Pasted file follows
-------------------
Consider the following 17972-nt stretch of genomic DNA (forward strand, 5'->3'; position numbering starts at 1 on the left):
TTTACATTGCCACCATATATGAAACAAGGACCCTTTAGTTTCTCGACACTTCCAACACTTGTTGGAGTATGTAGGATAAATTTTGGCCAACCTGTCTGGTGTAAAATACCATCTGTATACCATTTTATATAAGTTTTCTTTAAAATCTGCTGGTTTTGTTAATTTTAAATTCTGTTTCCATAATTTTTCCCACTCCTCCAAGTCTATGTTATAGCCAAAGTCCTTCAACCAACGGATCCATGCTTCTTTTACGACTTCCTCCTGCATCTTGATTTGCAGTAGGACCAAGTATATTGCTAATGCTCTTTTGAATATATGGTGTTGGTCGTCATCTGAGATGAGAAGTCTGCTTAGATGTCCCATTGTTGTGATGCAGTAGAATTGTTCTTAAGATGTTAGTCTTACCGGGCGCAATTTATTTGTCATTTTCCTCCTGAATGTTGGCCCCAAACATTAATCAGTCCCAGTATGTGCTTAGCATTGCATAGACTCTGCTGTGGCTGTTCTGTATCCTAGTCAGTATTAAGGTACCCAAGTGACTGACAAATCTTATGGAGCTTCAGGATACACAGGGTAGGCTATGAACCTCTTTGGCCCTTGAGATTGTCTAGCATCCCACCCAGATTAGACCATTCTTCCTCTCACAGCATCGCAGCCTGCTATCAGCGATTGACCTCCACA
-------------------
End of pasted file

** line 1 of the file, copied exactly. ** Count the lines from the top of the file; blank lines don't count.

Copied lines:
Consider the following 17972-nt stretch of genomic DNA (forward strand, 5'->3'; position numbering starts at 1 on the left):